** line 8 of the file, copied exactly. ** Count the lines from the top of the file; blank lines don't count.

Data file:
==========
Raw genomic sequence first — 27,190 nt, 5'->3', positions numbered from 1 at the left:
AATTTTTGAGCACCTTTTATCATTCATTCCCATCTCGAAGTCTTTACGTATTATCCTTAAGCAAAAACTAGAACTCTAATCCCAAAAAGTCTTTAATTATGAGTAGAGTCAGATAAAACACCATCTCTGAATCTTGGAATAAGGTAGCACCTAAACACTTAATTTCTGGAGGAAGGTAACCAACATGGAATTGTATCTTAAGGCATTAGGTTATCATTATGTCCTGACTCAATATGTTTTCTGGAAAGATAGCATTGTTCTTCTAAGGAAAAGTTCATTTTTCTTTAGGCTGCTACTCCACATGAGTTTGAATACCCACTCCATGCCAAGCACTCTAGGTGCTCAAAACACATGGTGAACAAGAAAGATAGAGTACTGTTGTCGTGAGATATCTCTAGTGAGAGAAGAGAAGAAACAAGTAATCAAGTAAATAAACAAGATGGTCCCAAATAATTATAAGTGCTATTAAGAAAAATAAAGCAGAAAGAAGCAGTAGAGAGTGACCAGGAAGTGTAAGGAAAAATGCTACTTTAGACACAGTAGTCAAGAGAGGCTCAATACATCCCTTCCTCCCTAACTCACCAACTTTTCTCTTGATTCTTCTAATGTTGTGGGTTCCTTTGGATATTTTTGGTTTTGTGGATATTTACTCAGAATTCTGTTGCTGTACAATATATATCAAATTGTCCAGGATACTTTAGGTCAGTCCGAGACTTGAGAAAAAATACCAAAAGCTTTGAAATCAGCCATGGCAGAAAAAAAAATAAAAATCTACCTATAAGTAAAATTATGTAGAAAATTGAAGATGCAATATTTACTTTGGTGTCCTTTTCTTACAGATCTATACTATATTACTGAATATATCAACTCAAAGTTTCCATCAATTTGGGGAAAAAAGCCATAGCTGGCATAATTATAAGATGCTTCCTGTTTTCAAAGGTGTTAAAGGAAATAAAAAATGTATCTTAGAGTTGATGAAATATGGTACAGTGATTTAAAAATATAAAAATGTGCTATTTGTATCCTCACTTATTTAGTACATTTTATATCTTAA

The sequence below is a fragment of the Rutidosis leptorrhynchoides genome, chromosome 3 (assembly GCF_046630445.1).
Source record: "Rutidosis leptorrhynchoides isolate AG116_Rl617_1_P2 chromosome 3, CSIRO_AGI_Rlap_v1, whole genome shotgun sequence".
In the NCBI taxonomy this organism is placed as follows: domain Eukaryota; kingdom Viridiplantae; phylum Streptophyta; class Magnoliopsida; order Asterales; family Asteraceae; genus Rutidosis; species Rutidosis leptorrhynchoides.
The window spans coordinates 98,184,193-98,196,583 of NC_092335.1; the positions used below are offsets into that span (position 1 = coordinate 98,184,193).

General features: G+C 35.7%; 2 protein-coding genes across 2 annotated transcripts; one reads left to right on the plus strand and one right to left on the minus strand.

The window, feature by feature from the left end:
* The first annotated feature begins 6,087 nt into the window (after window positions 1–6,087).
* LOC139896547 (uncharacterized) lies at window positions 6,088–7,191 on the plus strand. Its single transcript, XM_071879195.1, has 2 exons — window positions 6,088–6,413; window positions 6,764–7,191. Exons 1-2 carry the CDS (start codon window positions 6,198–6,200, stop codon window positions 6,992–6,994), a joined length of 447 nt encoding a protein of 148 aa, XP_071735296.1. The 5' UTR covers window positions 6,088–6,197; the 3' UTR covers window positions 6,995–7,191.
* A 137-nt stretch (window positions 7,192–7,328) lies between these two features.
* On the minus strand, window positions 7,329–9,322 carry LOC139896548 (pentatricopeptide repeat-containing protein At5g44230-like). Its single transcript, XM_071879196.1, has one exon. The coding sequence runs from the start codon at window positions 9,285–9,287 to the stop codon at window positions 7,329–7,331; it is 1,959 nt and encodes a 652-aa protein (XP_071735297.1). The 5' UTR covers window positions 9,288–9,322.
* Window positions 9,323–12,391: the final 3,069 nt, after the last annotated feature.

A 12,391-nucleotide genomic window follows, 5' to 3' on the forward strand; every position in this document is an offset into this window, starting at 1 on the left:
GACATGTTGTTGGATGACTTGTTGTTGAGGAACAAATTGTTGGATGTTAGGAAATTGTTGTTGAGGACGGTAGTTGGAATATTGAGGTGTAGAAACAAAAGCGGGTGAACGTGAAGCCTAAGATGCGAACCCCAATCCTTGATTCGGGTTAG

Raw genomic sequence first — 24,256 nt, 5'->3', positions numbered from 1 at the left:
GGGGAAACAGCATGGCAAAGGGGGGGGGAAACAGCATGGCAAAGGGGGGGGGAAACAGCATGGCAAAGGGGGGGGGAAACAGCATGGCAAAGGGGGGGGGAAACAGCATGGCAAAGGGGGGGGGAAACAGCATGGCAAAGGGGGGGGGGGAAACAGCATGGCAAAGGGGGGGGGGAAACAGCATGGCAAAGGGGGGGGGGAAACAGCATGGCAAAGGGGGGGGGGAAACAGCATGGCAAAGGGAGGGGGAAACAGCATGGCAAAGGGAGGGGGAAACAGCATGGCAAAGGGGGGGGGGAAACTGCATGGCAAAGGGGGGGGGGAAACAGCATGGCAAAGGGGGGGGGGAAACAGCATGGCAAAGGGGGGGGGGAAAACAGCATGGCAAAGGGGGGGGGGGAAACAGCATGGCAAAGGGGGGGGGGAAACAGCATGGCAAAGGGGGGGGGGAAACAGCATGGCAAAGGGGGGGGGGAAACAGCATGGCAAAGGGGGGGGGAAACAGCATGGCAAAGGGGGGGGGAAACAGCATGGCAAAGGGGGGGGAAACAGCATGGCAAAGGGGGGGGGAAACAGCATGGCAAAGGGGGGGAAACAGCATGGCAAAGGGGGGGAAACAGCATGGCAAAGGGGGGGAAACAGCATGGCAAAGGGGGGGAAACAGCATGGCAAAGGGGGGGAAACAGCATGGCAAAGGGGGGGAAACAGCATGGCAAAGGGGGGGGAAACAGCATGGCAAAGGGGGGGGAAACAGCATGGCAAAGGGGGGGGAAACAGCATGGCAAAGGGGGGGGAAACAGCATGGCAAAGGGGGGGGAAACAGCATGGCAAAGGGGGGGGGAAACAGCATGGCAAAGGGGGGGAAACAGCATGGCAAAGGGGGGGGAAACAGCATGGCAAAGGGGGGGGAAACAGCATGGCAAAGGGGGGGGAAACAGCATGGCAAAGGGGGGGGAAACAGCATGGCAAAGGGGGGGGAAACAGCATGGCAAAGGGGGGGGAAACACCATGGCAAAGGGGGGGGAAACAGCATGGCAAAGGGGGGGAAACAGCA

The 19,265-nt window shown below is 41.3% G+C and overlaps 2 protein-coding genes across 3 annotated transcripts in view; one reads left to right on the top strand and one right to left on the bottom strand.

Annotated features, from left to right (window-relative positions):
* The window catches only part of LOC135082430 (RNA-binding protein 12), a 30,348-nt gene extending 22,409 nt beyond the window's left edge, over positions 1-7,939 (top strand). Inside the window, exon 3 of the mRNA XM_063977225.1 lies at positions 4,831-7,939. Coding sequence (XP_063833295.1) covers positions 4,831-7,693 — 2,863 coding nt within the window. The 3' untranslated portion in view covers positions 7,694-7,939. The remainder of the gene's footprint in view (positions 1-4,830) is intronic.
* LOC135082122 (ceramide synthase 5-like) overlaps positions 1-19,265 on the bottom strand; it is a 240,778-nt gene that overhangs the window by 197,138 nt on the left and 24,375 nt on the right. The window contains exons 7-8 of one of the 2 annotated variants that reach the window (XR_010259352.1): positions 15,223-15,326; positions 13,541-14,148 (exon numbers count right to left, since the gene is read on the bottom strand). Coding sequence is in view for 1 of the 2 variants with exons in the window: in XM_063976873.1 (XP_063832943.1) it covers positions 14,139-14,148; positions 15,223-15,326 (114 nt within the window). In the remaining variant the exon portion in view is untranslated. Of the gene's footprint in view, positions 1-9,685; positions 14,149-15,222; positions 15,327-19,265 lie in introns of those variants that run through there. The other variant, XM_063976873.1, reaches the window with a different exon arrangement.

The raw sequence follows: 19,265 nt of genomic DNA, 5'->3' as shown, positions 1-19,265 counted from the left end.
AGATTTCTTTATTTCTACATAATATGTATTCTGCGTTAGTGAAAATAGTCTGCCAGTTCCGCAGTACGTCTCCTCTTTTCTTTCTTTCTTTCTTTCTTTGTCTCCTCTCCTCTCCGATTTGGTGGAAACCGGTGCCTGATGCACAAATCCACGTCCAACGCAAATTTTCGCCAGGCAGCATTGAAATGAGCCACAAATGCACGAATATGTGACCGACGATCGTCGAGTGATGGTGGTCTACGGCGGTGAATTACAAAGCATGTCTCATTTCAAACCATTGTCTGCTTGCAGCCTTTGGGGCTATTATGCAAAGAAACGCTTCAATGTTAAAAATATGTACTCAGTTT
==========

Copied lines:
The window, feature by feature from the left end: